Here is my cascaded loop response using your equation with http://www.deltamotion.com/peter/Mathcad/Mathcad%20-%20t2p1%20pid2%20JCH%20cascade%204+.pdf This is pdf was made with the gains as low as possible for a critically damped response. The inner loop poles are at -30/2 or -15 and the outer loop poles are at -10. Even so the outer loop bandwith is not 1/3 of the inner loop bandwith. Even the slowest critically damped response beats JCH's best.
Now do the math your self and see if you get the same results. It should be obvious if you truly know what your are doing.
This news group should consider this a thumb in its eye for not backing up anything they said with real facts or calculations. Okay, I haven't either but atleast I have done the calculations. I am just showing the results. This can't be a one way street. Someone worthy is going to have to show me that they have put some effort into this before I spill more info.
Peter Nachtwey
Add pictures here
<% if( /^image/.test(type) ){ %>
<% } %>
<%-name%>
Add image file
Upload

JCH you are beat again but no one cares. It wasn't worth my time. I know that it is easy to beat your responses because they are limited by your target filter.
No one bothered to ask why the actual position is leading the target position in the sine wave simulation. ( The answer is zeros in the outer loop). I have shown my gains. It does take much to translate what I did to Scilab script to verify my gains.
I did discover a few things. The double integrator make simulating this system, using state space, prone to integration errors. The response appears to change a lot when the sample time in changed. The response is much slower at low sample times because of the integrating error. I wonder if using RK4 would be better. I will try that out. I have alway wondered which would be better,
I get exactly the same response when I don't use just a single loop when I place the closed loop poles at -10 IF I only have the P gain in the forward path. Otherwise there is a difference in the zero locations which adversely affect the sine wave significantly.
The response you see is the slowest. If I move the inner closed loop poles to -30 then the response is very quick.
Peter Nachtwey
Add pictures here
<% if( /^image/.test(type) ){ %>
<% } %>
<%-name%>
Add image file
Upload

Now I *PLONK* the JCH and the whole news group that gave opinions instead of hard facts and calculations.
What's wrong JCH? I haven't got a reply. Are you ever going to admit defeat and go away?
Tim, your statement "So if your "faster" means "higher bandwidth", then yes"
This is right most of the time but not all of the time. It is the times where it isn't right that bother me.
Mr Vladifilter man "Inner loop -> local feedback -> less phase shift -> higher bandwidth" This doesn't make sense and you can't justify it?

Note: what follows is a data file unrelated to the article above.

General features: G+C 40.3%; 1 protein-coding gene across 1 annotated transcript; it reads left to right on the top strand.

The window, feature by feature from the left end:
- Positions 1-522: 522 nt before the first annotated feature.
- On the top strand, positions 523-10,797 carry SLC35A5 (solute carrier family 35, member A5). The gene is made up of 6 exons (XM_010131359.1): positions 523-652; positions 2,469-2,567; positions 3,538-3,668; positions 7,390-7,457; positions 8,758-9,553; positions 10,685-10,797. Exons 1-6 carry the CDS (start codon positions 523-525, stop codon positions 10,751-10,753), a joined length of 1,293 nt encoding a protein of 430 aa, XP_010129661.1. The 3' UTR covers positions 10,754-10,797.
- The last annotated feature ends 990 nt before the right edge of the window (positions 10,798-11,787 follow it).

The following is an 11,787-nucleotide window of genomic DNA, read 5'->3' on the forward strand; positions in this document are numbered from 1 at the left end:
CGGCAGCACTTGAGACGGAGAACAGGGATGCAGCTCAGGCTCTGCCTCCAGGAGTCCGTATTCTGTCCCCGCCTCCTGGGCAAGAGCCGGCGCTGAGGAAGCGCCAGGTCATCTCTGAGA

JCH "The inner loop must have faster dynamics and is used to pre-control the system using an auxiliary process value that leads to improved performance. Disturbance d2 is instantly feed-back controlled. "
And you you posted a link to a page that said it wasn't necessarily true. I pointed that out and even then you ignored it. Apparently you to read and understand the documents you post links too.
Dr Ebert just wants to sell his e-book. It is too bad Dr Ebert didn't post something I could challenge. I love picking on PhDs.
George "To avoid interaction between the loops, the inner control loop should respond AT LEAST 3 times faster than the outer loop. " George just wants to sell expertune but I wonder where the expert in the tuning is. George, did you work through JCH's problem? It is obvious that your are wrong about the 3/1 ratio. What you say may apply to process control application but you should not say the inner loop must be faster than the outer by 3/1 as a general case. I can prove that in some cases the ratio must be greater than 10/1. It all depends on the system and the choices in how it is going to be controlled. In JCH's problem the inner loop can be slower than the outer loop.
Consider this. A hydraulic system has a outer position loop control and an inner acceleration/force loop control. The inner loop is two derivatives from the postion so don't you think the acceleation loop would be MUCH higher that 3/1?
ssylee shoud be careful about who he listens too.
The whole point of this 'thumb in the news groups eye is' that too often people repeat what they have heard or read on the web. Too often people think that their experience is true for all cases when it it not. Too often people provide opinions instead of facts.
Do the math guys. If you do it right you will find that if the inner loop for JCH's problem can have two inner loop poles at -30 then the outer loop can have just one pole at -30 and one the one pole outer loop at -30 will be faster than the two pole inner loop poles at -30.
JCH may still be saved. At least he is still willing to put some time into his posts and do some math. He only needs to listen.
Peter Nachtwey
Add pictures here
<% if( /^image/.test(type) ){ %>
<% } %>
<%-name%>
Add image file
Upload

Polytechforum.com is a website by engineers for engineers. It is not affiliated with any of manufacturers or vendors discussed here. All logos and trade names are the property of their respective owners.